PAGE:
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Journal Article

Community, Diversity and Autonomy: The Challenges of Reforming German Federalism

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Scharpf,  Fritz W.
Globale Strukturen und ihre Steuerung, MPI for the Study of Societies, Max Planck Society;

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Citation

Scharpf, F. W. (2008). Community, Diversity and Autonomy: The Challenges of Reforming German Federalism. German Politics, 17(4), 509-521. doi:10.1080/09644000802490568.


Cite as: http://hdl.handle.net/11858/00-001M-0000-0012-47A8-E
Abstract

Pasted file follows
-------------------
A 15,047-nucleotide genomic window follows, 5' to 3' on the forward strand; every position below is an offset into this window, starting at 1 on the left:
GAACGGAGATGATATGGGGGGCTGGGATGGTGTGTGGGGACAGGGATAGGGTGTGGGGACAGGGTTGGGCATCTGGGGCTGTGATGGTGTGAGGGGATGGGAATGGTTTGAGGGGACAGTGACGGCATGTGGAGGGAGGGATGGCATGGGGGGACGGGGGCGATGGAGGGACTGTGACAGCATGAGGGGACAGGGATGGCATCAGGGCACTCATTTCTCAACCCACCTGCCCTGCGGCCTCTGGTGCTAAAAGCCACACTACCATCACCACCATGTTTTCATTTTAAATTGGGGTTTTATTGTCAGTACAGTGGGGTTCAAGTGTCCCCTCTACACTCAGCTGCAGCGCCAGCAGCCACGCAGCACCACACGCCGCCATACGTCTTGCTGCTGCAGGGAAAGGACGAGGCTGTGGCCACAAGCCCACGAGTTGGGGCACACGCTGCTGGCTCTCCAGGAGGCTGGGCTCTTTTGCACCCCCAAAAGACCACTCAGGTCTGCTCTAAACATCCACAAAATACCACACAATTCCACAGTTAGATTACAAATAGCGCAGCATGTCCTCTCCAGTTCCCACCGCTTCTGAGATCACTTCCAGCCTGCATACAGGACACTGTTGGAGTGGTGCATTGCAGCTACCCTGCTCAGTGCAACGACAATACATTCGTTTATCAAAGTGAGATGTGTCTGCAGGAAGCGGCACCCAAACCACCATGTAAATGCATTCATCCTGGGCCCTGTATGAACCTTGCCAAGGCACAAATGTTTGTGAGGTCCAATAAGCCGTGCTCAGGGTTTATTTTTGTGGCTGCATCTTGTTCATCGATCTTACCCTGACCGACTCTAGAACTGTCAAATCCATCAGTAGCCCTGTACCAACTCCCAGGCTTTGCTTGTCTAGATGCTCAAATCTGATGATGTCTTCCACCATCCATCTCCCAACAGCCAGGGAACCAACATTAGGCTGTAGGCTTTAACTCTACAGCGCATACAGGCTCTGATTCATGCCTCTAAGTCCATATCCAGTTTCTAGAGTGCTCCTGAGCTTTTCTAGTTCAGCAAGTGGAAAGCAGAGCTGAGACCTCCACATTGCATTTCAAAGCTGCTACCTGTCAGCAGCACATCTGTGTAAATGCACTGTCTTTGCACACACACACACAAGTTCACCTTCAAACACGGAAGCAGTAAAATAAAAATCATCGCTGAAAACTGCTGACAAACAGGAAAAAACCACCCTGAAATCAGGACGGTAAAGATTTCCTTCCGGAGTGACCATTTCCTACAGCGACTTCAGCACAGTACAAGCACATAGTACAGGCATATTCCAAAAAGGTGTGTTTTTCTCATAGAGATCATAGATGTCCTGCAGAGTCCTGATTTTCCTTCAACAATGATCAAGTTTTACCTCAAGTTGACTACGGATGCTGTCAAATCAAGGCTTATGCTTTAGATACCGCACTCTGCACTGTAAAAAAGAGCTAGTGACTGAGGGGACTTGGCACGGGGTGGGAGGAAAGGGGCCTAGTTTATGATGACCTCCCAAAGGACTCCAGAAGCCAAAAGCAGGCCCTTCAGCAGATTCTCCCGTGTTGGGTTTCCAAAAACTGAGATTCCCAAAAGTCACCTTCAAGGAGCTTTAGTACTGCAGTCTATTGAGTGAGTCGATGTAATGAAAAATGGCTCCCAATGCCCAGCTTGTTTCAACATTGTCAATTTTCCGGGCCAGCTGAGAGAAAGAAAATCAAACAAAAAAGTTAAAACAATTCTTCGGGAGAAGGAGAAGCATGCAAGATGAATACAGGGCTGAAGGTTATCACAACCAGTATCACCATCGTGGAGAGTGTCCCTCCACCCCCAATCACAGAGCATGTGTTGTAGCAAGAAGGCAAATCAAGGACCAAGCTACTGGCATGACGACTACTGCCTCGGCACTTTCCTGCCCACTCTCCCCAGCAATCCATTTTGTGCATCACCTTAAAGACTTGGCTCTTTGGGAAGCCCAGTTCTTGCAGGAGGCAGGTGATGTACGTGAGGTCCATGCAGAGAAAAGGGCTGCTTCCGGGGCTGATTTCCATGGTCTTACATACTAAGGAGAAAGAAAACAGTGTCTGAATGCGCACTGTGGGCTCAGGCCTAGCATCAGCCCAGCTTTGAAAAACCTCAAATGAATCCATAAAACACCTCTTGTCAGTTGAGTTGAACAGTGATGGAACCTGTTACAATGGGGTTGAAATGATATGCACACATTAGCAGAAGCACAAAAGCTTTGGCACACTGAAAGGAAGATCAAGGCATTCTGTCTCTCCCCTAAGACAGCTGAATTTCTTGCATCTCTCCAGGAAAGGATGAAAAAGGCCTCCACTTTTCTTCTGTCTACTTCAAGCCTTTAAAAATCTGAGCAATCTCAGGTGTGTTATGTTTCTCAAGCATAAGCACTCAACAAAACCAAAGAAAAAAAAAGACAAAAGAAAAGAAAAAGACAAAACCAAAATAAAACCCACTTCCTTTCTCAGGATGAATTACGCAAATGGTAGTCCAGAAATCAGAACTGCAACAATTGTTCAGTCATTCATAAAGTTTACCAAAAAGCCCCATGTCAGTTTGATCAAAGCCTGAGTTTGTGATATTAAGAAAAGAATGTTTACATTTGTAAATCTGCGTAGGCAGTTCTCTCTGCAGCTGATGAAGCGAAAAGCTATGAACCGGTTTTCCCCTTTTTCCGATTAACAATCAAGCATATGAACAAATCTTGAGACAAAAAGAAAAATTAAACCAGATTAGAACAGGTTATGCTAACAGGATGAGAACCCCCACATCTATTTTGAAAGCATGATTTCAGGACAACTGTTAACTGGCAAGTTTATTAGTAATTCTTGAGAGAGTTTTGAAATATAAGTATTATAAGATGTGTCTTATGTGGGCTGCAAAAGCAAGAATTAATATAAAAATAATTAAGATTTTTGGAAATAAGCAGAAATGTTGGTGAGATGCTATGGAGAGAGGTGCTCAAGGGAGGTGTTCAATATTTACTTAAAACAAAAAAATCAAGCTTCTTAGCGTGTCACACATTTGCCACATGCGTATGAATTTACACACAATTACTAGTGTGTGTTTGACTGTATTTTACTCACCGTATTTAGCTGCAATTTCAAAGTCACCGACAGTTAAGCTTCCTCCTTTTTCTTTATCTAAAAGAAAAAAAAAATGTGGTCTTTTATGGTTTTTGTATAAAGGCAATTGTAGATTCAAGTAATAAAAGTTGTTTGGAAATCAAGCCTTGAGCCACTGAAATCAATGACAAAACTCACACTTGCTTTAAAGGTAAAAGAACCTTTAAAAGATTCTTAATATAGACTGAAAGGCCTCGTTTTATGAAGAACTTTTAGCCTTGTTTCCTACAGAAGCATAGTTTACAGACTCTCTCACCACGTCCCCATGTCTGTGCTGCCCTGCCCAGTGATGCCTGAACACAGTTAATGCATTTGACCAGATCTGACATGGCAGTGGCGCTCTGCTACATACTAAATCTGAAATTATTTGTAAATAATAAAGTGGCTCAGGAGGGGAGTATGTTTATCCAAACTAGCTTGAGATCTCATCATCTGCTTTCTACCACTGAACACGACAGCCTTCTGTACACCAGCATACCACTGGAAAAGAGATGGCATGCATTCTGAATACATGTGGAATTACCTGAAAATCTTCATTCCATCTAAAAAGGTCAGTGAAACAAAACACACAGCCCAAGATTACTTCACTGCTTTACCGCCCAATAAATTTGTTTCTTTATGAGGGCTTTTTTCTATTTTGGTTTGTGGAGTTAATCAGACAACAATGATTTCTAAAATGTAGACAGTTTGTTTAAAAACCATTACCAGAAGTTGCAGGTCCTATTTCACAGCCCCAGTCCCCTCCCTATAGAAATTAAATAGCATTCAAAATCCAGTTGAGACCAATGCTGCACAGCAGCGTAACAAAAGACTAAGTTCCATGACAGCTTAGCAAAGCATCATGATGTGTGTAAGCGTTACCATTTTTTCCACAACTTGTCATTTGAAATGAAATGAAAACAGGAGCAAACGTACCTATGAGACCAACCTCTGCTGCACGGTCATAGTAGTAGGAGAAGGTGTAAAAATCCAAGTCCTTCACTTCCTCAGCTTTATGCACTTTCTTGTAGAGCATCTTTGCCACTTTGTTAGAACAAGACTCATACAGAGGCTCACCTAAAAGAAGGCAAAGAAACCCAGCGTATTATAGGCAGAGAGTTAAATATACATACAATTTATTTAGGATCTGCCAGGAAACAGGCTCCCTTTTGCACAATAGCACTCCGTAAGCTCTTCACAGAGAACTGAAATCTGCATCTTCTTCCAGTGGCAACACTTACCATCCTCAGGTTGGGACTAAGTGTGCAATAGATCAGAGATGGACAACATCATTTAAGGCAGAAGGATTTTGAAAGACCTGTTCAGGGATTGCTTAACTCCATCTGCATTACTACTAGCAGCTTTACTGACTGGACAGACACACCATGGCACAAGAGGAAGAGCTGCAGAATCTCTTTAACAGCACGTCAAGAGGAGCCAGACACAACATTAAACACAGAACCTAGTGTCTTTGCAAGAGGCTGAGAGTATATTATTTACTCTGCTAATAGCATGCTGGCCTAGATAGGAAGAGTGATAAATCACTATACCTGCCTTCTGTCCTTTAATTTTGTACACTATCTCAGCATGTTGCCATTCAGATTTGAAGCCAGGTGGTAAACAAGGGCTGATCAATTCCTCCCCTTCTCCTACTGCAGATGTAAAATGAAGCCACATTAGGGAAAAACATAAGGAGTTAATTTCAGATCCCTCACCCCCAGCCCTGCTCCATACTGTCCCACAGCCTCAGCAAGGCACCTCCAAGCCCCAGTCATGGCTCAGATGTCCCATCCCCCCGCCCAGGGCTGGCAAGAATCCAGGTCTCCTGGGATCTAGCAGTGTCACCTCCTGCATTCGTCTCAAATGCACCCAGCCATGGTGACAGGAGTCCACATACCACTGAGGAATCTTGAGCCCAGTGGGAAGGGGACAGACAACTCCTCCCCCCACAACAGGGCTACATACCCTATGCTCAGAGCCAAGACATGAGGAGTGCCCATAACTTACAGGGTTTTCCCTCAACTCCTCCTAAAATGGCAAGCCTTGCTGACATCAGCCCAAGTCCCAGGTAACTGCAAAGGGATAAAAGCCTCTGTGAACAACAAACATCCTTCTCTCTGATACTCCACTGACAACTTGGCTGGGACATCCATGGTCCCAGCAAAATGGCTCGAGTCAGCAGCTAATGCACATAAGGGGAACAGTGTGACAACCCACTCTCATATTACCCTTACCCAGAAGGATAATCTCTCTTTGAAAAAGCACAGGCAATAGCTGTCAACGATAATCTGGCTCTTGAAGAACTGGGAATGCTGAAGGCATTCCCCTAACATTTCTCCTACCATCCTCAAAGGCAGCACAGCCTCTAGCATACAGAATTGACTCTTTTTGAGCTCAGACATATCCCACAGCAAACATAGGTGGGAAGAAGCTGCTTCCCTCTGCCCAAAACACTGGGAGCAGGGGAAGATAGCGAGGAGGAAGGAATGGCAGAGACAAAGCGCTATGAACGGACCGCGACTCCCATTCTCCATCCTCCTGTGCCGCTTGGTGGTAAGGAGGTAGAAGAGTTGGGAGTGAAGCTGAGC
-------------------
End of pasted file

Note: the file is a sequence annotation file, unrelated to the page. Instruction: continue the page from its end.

In federal states with territorially based ethnic, linguistic or religious cleavages, the allocation of competences among the levels of government may be determined by highly salient normative convictions and conflicts. In their absence, the economic theory of federalism and the subsidiarity principle might offer some highly abstract guidelines. Of greater practical significance are country-specific points of departure, path-dependent institutional developments and concrete challenges that might provoke a change of direction. Germany, for instance, is a polity with a unitary political culture but also with institutionally entrenched sub-national governments. Thus the post-war decades saw a continuous expansion of federal legislative competences combined with a continuous increase of practices of 'cooperative federalism' and 'joint decision-making'. As a result of high consensus requirements, both the federation and the Lnder lost the capacity for autonomous political action. When, under the pressures of German unification, Europeanisation and economic globalisation, the demands for decisive policy changes were often frustrated, the blame was directed at federal institutions. Hence the reform of German federalism, the 'first phase' of which began in 2003 and was completed in 2006, sought to increase the capacity for autonomous political action by replacing joint decision-making with the allocation of exclusive competence to both the federation and the Lnder. It can be seen already, however, that the reforms that were in fact adopted fall far short of the original goals. I will discuss the reasons for this relative failure and will outline a more promising approach to the management of concurrent competences that might also be useful elsewhere.